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Wives do not earn as much as their husbands, says new global study

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According to a new global study of the difference in earnings between couples, the findings show the majority of the wives earn less than their husband.

The study examined publicly available data from 45 countries across a four-decade period – from 1973 to 2016 – for the first global survey of intra-household gender inequality in wages.

The researchers, Professor Hema Swaminathan and Professor Deepak Malghan, of the Centre for Public Policy, Indian Institute of Management in Bangalore, used data from 2.85 million households made up of heterosexual couples between the ages of 18 and 65 years. The data was collated by a non-profit, the Luxembourg Income Study (LIS).

“Conventional poverty estimates look at the household as a unit,” Prof Swaminathan says.

“The general assumption is that within a household, incomes are pooled and equally distributed. But the household is often a place of great inequality, and we wanted to unpack that.”

The report describes the household as “a black box” because, Prof Swaminathan says, “we are not looking inside. But how would the picture change if we looked inside?”

It’s well known that there is gender inequality in India in the labour force – there are fewer women in the workforce generally, and those who are are less likely to be in full time jobs.

Prof Swaminathan and Malghan wanted to assess the global picture, they said. “For instance, Nordic countries are held out as a beacon of hope for gender equality, but what is it like there? Is the distribution of work – and wealth within homes – equal?” said Prof Swaminathan.

The researchers ranked countries on overall inequality and intra-household inequality. According to their results, gender inequality persists across countries, over time, and across rich and poor households.

“The most recent wave of data suggests that when both members of the couple are employed, there is not a single country, not even in the richest or most developed parts, where wives earn as much as their husbands,” Prof Malghan says.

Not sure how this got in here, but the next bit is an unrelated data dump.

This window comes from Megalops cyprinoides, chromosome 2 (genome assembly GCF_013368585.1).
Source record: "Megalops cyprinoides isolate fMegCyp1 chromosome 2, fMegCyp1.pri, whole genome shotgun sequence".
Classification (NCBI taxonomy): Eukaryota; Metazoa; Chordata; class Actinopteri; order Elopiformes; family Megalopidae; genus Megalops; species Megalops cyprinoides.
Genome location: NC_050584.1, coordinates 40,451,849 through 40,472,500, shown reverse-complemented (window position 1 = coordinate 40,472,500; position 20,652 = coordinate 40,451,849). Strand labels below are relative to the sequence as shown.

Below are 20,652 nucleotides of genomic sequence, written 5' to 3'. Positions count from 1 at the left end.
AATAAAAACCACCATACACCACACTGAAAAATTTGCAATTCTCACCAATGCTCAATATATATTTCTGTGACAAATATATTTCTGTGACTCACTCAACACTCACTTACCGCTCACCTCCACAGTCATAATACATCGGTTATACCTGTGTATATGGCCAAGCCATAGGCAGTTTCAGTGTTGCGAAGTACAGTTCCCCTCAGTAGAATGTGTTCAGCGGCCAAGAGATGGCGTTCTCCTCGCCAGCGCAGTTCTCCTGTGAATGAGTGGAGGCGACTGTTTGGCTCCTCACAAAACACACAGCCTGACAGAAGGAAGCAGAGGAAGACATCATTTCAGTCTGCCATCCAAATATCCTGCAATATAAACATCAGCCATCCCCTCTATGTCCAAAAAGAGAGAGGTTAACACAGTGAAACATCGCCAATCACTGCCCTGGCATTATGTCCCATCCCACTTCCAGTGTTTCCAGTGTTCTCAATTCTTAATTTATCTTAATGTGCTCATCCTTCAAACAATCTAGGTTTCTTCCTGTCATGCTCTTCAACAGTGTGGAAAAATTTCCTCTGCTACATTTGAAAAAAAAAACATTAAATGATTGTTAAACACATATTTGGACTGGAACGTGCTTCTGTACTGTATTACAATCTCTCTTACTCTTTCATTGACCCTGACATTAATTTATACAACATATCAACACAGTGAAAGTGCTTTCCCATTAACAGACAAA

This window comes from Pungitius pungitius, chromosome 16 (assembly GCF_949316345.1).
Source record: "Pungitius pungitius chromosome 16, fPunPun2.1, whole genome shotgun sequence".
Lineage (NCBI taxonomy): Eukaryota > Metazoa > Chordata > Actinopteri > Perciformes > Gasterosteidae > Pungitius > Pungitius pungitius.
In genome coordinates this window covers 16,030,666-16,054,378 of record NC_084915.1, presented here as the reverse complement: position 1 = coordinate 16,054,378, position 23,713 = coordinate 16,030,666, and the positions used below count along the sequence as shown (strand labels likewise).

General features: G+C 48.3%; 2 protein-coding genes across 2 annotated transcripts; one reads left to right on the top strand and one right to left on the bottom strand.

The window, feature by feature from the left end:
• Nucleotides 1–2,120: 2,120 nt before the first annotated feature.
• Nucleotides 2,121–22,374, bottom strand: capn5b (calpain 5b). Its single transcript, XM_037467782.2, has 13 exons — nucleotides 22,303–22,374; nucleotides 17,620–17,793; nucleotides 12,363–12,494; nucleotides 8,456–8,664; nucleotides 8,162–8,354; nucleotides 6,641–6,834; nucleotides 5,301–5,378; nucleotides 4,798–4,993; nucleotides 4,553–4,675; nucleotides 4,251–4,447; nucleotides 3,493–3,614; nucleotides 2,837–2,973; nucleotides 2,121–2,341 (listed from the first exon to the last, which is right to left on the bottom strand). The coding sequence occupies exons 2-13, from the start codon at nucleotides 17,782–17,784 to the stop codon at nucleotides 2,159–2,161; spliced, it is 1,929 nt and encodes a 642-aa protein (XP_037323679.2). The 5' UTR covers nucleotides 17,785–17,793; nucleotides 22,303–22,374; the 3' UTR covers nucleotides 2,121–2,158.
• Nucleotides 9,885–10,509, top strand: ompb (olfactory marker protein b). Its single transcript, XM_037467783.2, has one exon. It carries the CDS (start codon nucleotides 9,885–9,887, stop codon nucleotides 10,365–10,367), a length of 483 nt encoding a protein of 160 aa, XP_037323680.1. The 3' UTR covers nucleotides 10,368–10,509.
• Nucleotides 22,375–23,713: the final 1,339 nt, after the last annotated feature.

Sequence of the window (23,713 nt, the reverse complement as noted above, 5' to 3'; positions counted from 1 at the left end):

“Even in the Nordic countries, which have the lowest levels of gender inequality in the world, we found the women’s share is less than 50% everywhere.”

Some of the reasons women earn less are universal. Men are culturally seen as breadwinners, while women are considered homemakers. Many women take a break – or even leave paid work – after childbirth. The gender pay gap and unequal pay (paying women less than men for the same work) remain a reality in many parts of the world. And unpaid housework and caregiving still remain largely a woman’s responsibility.

According to an International Labour Organisation report from 2018, globally, women perform 76.2% of total hours of unpaid care work, more than three times as much as men. In Asia and the Pacific, this rises to 80%.

The report said that unpaid care work was “the main barrier preventing women from getting into, remaining and progressing in the labour force”.

A woman’s lower income can have consequences beyond the economic, the researchers say, affecting gender dynamics in the household and putting women at a disadvantage.

“The wife’s contribution as a homemaker is invisible, while cash is visible. So a wife earning a salary, bringing in hard cash into the family kitty enjoys a certain status. It enhances her agency and gives her a voice within the household,” says Prof Swaminathan.

“Increased earnings increase her negotiation powers, give her a bargaining tool, even help her exit an abusive situation by giving her a fallback option.”

The discrepancy also impacts long-term financial security, says Prof Malghan, as women have lower savings and wealth accumulation and access to reduced incomes in old age since pension policies are tied to earnings.

There is, however, one silver lining in the report: intra-household inequality has declined by 20% between 1973 and 2016 – the four decades the researchers studied.

“Across most parts of the world, economic development and growth has happened and women’s participation in labour force has increased,” says Prof Swaminathan. “In many parts of the world, more women-friendly policies have narrowed the gap. There have been movements for equal pay for equal work. All this has led to a shrinking of the gap.”

But despite the decline, current levels are still significant and the gap, she says, must be closed further.

“The governments are not walking the talk. Companies are not recruiting enough women who are being penalised for doing care work and unpaid housework. So we have to ask: is women’s work being acknowledged? Are there family-friendly and child-friendly policies? We also need better brought up men who will share the burden of the unpaid chores.

“There’s a lot governments and societies can do. It doesn’t have to be this way.”

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